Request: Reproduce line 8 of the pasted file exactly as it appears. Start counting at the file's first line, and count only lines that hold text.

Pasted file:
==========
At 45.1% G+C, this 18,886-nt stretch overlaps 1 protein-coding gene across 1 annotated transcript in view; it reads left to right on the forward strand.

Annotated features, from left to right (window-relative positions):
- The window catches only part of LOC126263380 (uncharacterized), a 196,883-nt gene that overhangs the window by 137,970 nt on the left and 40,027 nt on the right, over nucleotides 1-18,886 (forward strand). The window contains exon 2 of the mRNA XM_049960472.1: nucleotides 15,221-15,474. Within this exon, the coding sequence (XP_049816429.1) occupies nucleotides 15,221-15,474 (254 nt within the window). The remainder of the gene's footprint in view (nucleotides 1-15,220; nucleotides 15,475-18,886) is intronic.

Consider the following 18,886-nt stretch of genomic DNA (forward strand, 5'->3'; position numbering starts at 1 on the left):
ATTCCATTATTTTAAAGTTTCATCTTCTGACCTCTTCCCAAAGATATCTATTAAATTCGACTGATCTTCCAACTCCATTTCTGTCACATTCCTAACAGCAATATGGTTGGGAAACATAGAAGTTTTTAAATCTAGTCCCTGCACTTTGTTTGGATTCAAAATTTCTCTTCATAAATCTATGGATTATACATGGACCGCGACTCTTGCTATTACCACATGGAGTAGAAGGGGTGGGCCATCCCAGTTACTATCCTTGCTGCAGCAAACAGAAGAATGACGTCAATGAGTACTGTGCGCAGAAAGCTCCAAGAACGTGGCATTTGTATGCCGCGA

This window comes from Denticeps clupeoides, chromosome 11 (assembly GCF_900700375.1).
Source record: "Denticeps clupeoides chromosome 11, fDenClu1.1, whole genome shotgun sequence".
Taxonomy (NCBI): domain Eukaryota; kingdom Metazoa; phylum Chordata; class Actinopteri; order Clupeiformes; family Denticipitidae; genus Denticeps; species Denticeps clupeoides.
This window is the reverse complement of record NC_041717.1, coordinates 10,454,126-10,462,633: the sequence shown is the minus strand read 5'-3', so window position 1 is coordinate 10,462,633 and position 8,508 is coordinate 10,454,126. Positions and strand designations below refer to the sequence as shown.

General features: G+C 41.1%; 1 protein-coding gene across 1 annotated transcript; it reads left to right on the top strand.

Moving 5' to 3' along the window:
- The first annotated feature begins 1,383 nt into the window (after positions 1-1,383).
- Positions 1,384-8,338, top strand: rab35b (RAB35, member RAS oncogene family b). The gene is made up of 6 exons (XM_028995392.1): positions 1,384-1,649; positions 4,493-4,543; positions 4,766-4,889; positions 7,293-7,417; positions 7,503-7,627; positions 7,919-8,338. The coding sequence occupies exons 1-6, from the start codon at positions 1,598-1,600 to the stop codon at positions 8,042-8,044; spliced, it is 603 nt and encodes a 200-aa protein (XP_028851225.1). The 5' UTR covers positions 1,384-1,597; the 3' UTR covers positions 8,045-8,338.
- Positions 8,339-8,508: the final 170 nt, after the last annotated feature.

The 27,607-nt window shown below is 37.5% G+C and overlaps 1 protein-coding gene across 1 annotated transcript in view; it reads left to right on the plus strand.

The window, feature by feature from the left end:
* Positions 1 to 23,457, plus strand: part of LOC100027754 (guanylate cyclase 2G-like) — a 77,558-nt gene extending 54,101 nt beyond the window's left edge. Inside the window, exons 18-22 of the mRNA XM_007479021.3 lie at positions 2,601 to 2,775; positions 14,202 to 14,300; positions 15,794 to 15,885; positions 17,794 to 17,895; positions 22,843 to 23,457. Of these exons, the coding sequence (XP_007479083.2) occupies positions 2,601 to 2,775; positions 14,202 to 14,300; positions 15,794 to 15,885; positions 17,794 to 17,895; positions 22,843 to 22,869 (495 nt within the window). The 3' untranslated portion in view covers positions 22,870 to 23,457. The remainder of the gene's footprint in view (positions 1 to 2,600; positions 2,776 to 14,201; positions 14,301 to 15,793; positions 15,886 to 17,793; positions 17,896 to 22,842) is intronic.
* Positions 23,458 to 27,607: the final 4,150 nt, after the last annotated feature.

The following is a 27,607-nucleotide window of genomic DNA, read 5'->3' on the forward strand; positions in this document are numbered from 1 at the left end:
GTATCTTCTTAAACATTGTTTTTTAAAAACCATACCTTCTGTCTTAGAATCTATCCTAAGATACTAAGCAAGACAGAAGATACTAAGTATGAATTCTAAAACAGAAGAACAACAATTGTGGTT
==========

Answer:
Taxonomy (NCBI): domain Eukaryota; kingdom Metazoa; phylum Chordata; class Actinopteri; order Clupeiformes; family Denticipitidae; genus Denticeps; species Denticeps clupeoides.